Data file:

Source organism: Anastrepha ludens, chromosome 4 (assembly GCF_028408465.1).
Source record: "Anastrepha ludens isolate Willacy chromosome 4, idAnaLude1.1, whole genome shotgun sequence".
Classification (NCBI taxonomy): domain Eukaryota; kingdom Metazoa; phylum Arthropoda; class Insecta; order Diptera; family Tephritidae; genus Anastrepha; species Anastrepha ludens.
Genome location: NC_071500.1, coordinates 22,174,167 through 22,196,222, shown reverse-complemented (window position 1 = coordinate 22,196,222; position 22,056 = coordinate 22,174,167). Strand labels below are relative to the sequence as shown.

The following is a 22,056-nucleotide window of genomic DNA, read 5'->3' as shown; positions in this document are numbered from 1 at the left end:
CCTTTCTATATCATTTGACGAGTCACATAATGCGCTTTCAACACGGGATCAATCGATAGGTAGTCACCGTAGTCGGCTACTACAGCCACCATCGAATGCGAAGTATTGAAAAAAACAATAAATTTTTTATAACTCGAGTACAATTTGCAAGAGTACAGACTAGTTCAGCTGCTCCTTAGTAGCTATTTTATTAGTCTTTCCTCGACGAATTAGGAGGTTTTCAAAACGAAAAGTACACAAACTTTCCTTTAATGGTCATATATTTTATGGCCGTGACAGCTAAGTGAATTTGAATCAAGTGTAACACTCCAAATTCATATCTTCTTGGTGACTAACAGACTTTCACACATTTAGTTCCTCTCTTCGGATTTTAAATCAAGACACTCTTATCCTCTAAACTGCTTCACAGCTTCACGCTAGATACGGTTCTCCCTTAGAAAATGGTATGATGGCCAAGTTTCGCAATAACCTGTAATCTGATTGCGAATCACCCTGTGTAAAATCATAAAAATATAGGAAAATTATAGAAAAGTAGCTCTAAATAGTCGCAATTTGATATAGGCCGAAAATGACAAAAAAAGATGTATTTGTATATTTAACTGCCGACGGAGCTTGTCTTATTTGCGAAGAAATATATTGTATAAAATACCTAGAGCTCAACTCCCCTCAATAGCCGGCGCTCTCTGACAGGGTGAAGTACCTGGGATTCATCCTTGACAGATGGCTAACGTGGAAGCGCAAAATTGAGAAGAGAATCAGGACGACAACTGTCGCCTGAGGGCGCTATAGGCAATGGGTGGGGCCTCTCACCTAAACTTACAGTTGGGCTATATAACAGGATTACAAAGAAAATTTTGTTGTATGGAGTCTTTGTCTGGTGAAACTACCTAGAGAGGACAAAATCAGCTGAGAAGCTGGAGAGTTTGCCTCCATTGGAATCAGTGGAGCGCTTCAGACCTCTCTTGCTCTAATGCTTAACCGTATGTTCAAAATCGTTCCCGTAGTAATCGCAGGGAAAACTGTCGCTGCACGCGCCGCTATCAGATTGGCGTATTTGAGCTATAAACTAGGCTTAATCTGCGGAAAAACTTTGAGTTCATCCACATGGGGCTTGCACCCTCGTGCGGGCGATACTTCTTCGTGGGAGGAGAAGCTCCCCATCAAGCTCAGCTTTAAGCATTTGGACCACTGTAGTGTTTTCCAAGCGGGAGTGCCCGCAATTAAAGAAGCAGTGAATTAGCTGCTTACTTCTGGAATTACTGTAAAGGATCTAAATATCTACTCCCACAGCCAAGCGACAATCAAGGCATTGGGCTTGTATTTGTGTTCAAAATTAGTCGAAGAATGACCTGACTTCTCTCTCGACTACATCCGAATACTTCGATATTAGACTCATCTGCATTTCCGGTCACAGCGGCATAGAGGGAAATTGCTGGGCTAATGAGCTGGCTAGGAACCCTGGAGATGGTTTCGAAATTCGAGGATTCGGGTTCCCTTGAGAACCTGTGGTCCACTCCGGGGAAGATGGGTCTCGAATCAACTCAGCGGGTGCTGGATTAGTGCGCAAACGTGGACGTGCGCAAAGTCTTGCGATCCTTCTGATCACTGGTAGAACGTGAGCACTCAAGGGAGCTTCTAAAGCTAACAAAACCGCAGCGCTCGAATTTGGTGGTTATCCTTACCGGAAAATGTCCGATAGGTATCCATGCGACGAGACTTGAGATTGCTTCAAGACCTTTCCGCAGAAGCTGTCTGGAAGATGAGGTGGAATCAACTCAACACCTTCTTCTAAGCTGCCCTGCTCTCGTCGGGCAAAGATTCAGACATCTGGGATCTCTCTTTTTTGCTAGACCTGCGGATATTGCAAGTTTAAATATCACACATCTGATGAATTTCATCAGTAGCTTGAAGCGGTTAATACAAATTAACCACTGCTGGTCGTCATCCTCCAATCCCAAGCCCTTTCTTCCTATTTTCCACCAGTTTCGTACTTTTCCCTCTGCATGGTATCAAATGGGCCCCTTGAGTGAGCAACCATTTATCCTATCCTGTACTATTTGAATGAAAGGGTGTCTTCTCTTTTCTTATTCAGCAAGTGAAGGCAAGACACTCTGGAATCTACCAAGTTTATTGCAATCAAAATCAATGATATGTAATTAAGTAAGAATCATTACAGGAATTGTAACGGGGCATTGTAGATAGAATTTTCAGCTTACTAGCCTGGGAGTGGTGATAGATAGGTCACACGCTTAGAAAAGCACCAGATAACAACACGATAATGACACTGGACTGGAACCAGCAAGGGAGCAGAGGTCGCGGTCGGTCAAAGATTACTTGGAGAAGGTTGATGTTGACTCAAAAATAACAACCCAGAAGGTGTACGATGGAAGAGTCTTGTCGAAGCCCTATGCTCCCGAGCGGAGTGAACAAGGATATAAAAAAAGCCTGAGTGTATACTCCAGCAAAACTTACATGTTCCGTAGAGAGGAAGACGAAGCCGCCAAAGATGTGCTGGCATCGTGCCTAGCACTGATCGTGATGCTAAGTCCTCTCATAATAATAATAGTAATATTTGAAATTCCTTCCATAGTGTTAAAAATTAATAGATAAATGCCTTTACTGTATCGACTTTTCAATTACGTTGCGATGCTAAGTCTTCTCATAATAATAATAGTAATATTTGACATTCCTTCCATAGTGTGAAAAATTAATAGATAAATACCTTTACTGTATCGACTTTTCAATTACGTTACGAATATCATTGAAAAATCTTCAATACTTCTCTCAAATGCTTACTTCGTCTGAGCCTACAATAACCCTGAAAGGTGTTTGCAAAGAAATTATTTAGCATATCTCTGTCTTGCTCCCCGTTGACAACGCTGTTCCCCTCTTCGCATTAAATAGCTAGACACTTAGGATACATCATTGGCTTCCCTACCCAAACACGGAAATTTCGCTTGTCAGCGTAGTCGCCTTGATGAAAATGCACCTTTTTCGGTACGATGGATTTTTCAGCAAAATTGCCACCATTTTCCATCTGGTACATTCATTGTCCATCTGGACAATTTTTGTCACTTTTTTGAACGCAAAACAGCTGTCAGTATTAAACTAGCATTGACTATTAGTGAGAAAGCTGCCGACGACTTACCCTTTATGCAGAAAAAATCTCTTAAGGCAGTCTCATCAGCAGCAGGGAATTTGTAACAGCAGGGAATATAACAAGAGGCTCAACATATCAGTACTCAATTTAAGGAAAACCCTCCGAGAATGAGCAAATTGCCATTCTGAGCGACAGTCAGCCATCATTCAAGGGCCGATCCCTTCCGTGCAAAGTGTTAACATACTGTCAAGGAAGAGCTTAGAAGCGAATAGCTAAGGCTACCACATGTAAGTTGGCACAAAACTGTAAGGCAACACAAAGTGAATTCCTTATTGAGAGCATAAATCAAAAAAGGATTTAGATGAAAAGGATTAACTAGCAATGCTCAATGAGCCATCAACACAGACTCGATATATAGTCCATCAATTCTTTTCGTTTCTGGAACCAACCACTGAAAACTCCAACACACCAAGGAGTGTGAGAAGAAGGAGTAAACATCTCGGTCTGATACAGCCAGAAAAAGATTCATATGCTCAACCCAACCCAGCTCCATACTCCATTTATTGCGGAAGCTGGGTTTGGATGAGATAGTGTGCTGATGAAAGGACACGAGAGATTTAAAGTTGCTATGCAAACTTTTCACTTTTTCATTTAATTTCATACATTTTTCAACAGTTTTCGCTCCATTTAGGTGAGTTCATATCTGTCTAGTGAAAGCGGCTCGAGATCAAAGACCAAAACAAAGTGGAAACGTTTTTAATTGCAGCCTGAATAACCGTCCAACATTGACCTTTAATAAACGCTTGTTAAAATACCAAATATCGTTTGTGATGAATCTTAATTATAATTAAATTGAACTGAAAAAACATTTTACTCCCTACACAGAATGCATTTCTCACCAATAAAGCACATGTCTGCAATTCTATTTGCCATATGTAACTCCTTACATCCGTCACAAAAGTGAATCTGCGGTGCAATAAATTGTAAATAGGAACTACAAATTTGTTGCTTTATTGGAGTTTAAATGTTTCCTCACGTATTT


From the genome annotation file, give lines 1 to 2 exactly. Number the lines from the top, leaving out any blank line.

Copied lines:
Source organism: Anastrepha ludens, chromosome 4 (assembly GCF_028408465.1).
Source record: "Anastrepha ludens isolate Willacy chromosome 4, idAnaLude1.1, whole genome shotgun sequence".